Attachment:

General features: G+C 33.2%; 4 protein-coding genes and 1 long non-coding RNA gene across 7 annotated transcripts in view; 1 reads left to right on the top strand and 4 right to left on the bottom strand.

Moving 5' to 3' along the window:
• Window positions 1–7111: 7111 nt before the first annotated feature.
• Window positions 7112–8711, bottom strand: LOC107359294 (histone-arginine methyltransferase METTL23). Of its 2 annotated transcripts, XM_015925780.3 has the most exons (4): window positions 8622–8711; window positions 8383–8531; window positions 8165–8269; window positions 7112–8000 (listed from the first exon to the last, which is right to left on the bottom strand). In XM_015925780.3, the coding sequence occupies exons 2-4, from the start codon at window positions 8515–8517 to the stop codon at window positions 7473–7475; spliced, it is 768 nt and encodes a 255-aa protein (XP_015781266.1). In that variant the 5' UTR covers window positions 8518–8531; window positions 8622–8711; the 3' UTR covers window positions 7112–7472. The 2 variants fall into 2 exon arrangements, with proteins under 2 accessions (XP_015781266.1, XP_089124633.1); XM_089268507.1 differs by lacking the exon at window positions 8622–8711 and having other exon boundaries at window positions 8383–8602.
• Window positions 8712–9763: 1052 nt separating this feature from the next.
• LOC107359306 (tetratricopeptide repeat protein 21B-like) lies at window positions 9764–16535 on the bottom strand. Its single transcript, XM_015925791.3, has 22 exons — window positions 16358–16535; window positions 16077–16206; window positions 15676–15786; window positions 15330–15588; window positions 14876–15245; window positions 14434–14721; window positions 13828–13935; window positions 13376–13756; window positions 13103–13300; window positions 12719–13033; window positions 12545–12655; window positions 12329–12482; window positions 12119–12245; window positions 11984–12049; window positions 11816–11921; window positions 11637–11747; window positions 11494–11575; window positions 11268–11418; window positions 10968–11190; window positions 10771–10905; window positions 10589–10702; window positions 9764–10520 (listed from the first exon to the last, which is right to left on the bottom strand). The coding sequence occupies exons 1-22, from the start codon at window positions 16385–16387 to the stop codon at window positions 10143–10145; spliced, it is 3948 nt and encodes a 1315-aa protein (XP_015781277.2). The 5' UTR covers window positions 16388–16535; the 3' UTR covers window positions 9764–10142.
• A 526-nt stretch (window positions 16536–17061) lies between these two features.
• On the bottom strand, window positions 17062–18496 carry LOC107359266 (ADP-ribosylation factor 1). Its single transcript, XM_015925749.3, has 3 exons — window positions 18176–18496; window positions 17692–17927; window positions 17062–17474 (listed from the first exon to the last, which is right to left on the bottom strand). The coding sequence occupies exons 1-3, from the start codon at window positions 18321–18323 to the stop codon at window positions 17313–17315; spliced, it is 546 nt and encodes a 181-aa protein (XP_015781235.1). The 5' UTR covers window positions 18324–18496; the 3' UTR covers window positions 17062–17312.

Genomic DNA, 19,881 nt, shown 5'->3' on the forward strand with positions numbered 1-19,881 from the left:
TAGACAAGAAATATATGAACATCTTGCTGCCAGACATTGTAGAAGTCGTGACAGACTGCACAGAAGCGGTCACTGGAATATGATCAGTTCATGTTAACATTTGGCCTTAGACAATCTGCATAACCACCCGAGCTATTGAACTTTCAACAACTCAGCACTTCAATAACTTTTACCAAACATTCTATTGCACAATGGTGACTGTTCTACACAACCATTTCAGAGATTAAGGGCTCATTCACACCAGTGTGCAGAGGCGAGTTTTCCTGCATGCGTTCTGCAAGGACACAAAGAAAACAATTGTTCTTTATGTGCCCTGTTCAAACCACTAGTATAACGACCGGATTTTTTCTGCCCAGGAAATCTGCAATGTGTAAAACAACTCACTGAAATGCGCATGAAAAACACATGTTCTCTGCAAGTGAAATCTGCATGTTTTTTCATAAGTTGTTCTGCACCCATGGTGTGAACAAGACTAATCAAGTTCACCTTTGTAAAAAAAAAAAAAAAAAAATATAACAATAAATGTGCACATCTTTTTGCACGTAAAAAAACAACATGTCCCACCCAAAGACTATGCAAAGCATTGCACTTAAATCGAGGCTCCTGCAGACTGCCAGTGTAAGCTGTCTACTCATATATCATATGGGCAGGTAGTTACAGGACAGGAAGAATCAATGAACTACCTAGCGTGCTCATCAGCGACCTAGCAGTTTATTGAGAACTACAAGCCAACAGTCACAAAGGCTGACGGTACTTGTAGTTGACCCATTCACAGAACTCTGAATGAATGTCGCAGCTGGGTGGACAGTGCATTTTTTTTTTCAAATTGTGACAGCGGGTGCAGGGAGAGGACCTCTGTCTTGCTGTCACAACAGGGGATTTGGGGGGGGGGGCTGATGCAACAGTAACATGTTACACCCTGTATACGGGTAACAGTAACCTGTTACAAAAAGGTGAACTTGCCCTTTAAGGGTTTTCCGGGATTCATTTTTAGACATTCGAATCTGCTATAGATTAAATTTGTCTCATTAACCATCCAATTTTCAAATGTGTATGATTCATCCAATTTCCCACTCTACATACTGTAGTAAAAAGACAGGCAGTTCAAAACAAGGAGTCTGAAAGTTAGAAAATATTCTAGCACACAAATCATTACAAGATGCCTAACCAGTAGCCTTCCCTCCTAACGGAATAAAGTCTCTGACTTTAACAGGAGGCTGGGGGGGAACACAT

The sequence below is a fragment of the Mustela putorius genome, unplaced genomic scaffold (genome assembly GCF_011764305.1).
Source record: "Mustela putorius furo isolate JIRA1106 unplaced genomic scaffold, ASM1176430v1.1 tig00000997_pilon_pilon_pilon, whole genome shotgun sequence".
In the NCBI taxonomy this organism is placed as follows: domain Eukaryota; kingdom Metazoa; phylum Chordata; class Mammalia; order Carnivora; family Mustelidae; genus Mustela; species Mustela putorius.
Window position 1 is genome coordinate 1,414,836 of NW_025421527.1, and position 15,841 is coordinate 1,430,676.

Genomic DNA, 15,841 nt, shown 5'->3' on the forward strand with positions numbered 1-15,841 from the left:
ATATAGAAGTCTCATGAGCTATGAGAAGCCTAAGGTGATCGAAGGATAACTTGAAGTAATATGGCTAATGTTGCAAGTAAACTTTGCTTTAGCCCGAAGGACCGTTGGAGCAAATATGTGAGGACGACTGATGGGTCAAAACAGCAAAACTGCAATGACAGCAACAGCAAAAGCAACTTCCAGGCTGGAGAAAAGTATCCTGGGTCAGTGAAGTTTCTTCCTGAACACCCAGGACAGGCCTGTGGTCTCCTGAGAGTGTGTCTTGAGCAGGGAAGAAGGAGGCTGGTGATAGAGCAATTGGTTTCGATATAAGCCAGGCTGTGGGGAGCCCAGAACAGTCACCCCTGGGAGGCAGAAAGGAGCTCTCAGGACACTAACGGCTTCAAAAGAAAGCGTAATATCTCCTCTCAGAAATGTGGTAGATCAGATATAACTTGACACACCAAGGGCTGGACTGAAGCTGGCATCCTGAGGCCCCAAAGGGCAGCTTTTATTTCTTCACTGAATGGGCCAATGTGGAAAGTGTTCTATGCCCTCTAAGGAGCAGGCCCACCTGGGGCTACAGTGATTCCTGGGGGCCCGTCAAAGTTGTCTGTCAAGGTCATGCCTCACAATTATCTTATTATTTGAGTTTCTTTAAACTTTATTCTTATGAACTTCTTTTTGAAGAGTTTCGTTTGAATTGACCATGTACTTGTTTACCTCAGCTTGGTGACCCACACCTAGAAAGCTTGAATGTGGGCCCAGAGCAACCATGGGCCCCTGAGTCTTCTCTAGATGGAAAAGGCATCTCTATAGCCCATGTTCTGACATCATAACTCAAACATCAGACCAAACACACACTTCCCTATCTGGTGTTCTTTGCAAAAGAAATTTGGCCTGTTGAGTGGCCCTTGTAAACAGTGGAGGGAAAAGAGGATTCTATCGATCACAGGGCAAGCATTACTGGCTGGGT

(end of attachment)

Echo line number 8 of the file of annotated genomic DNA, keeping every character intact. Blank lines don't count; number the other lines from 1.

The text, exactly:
• On the bottom strand, window positions 17062–18496 carry LOC107359266 (ADP-ribosylation factor 1). Its single transcript, XM_015925749.3, has 3 exons — window positions 18176–18496; window positions 17692–17927; window positions 17062–17474 (listed from the first exon to the last, which is right to left on the bottom strand). The coding sequence occupies exons 1-3, from the start codon at window positions 18321–18323 to the stop codon at window positions 17313–17315; spliced, it is 546 nt and encodes a 181-aa protein (XP_015781235.1). The 5' UTR covers window positions 18324–18496; the 3' UTR covers window positions 17062–17312.